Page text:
“Provision during the year” for asset retirement obligation is after considering the impact of change in discount rate.
The expected outflow of provisions for asset retirement obligation is 45 to 47 years.
6. ‘Employee Benefits’, in accordance with Accounting Standard (Ind AS-19) :
A. The Company has a defined benefit gratuity plan. Every employee who has completed five years or more of service gets a gratuity on departure at 15 days’ salary (last drawn salary) for each completed year of service.
B. The actuary has provided a valuation of Provident Fund Liability and based on the below assumptions made a provision of Rs.12.35 Crore as at 31st March, 2018 (Previous Year Rs.13.88 Crore).
C. The following tables summarise the components of net benefit expense recognised in the Statement of Profit and Loss and the funded status and amounts recognised in the balance sheet for the respective plans.
The above sensitivity analysis is based on a change in an assumption while holding all other assumption constant. In practice, this is unlikely to occur and changes in some of the assumptions may be correlated. When calculating the sensitivity of the defined benefit obligation to significant actuarial assumpti ons the same method (projected unit credit method has been applied as when calculating the defined benefit obligation recognised within the Balance Sheet.
7. As per IND AS 108 Operating Segment, segment information has been provided in notes to consolidated financial statements.
8. Pursuant to the Judgment dated 25.08.2014 read with Order dated 24.09.2014 passed by the Hon’ble Supreme Court the allocation of the coal blocks, Gare Palma IV/1 (operational); Utkal B-1, Amarkonda Murgadangal, Gare Palma IV/6, Ramchandi, Urtan North and Jitpur (non-operational) to the Company/its joint ventures stand de-allocated. Prior to the said de-allocation by the Hon’ble Supreme Court, the Government had invoked bank guarantees provided by the Company to the extent of Rs.153.55 Crore (previous year Rs.153.55 Crore) with respect to Ramchandi, Amarkonda Murgadangal and Jitpur Coal Blocks. These matters, besides the matters with respect to Urtan North and Gare Palma IV/6 coal blocks, were contested by the Company at various levels and the invocation of the said bank guarantees had been stayed by the respective Hon’ble High Courts. Bank guarantees amounting to Rs.155 Crore (previous year Rs.155 Crore) have been provided by the Company for the above mentioned non- operational coal blocks.
Pursuant to the said de-allocation by the Hon’ble Supreme Court and pending the decision/s of the Ministry of Coal on the show cause notices issued by the Ministry of Coal calling upon the Company to show cause as to why the delay in the development of the non-operational coal blocks should not be held as violation of the terms and conditions of the allocation letters of the said coal blocks, the respective Hon’ble High Courts have required the Company to keep the said Bank Guarantees alive pending the decision of the Government (Ministry of Coal) in individual case. The High Courts have restrained the Ministry of Coal to act in furtherance of its subsequent decision/s, to invoke the bank guarantee/s, for a further period of two weeks’ time from the date of the communication of such decision/s in order to enable the Company to challenge such decision/s of the Ministry of Coal. In the meantime, the invocation of the bank guarantees has been stayed by the Hon’ble High Courts.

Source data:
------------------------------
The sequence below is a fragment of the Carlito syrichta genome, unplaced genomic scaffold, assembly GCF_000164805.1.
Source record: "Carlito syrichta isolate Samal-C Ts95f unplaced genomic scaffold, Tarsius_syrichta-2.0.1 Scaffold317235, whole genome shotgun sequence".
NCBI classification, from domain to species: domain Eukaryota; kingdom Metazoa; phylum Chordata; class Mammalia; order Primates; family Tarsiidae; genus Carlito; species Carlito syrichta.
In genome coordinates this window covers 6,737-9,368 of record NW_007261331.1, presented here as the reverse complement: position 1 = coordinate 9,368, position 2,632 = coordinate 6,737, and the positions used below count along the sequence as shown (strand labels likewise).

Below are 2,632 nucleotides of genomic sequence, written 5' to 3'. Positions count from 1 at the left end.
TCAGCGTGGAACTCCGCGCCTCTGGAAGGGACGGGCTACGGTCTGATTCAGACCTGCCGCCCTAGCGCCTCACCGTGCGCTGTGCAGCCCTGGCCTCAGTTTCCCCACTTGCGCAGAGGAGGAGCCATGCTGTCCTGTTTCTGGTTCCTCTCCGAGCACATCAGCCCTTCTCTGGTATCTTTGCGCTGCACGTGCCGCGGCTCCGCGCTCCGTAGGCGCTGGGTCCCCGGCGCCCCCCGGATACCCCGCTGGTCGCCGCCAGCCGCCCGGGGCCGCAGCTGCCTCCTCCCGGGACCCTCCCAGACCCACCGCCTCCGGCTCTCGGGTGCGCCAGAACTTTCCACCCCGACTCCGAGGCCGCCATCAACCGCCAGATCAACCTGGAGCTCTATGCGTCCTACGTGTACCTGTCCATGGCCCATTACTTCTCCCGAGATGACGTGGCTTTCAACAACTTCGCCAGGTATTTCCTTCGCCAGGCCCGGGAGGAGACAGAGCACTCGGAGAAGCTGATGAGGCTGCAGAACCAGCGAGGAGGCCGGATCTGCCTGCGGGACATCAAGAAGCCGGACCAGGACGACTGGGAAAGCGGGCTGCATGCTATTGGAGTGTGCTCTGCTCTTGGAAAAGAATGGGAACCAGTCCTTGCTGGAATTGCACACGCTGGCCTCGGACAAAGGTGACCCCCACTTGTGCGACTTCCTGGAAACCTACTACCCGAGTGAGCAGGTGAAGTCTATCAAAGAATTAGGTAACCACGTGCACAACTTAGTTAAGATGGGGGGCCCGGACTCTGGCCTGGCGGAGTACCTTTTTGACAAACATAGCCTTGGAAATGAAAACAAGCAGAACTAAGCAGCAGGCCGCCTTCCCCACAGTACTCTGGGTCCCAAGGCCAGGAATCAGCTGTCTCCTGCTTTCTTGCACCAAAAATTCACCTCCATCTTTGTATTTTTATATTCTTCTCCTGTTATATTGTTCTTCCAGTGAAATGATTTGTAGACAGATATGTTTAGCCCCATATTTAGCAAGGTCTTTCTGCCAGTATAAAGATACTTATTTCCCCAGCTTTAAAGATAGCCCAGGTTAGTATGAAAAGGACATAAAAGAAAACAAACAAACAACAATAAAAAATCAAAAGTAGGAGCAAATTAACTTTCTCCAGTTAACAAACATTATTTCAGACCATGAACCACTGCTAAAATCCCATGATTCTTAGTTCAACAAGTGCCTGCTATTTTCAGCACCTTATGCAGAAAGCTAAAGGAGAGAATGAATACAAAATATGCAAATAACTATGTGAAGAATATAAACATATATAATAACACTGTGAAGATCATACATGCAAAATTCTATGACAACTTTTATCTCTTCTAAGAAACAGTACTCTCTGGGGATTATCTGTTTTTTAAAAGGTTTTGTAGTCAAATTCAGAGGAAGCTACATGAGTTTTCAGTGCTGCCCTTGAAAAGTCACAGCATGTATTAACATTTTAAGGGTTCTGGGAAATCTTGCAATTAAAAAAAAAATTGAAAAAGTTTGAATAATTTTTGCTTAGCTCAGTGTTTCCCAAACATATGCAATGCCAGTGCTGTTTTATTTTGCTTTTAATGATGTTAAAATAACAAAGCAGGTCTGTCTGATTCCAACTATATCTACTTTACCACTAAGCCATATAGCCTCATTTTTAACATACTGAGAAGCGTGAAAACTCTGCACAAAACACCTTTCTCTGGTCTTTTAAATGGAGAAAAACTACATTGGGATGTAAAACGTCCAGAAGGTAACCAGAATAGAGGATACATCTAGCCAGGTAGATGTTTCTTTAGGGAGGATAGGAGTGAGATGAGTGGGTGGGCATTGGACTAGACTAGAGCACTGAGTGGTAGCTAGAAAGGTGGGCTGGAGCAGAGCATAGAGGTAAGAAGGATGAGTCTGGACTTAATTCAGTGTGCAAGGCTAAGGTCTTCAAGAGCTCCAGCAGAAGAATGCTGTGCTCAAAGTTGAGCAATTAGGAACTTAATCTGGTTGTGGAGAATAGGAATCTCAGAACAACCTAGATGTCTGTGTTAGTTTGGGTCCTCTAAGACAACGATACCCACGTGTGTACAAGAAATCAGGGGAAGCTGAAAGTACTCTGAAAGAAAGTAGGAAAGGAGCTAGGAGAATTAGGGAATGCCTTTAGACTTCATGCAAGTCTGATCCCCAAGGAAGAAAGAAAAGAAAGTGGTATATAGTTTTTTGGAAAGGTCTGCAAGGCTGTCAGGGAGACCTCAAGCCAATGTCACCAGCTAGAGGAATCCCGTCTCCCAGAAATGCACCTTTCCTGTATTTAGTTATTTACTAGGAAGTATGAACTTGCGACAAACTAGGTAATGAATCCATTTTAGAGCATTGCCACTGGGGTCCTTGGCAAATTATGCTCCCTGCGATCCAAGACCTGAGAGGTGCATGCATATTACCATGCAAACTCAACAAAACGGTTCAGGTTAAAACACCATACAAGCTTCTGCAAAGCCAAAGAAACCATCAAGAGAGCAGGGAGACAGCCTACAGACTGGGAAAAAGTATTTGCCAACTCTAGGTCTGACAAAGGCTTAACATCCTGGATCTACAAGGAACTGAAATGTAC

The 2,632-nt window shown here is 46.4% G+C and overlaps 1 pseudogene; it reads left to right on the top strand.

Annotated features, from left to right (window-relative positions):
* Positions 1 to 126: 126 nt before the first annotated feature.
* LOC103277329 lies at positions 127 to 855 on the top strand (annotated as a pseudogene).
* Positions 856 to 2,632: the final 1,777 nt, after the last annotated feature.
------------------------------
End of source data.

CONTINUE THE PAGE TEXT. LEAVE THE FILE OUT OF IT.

The Company believes that it has good case in respect to this matter and hence no provision is considered necessary.
9. Interest in Joint Ventures:
The Company’s interest as a venturer, in jointly controlled entities (Incorporated Joint Ventures) is as under:
The Company’s interests in the above Joint Ventures is reported as Non-Current Investments (Note-8(c)) and stated at cost. However, the Company’s share of assets, liabilities, income and expenses, etc. (each without elimination of the effect of transactions between the Company and the joint ventures) related to its interest in the Joint Ventures are:
i) All Inter corporate deposits are given to unrelated corporate entities at an interest ranging from 7.65% to 13.25% p.a.
ii) All the loans are provided for business purpose of respective entities, repayable on demand with repayment option to the borrower.
b) Investment Made:
There are no investment made by the Company other than those stated under note 8 in the financial statements
d) Securities given
There are no securities given during the year
10. Financial and Derivative Instruments:
a) The Company uses foreign currency forward and Interest rate swap contracts to manage some of its transactions exposure. The details of derivative financial instruments are as follows:
b) The principal component of monetary foreign currency loans/debts and payable amounting to Rs.2021.76 Crore (Previous year Rs.2457.69 Crore) and receivable amounting to Rs.970.36 Crore (Previous year Rs.950.51 Crore) not hedged by derivative instruments.
11. Fair value of financials assets and liabilities
Class wise compositi on of carrying amount and fair value of financial assets and liabilities that are recognised in the financials statements is given below:
Fair value hierarchy
The Company uses the following hierarchy for fair value measurement of the company’s financials assets and liabilities:
Level 1: Quoted prices/NAV (unadjusted) in active markets for identical assets and liabilities at the measurement date.
Level 2: other techniques for which all inputs which have a significant effect on the recorded fair value are observable, either directly or indirectly.
Level 3: techniques which use inputs that have a significant effect on the recorded fair value that are not based on observable market data.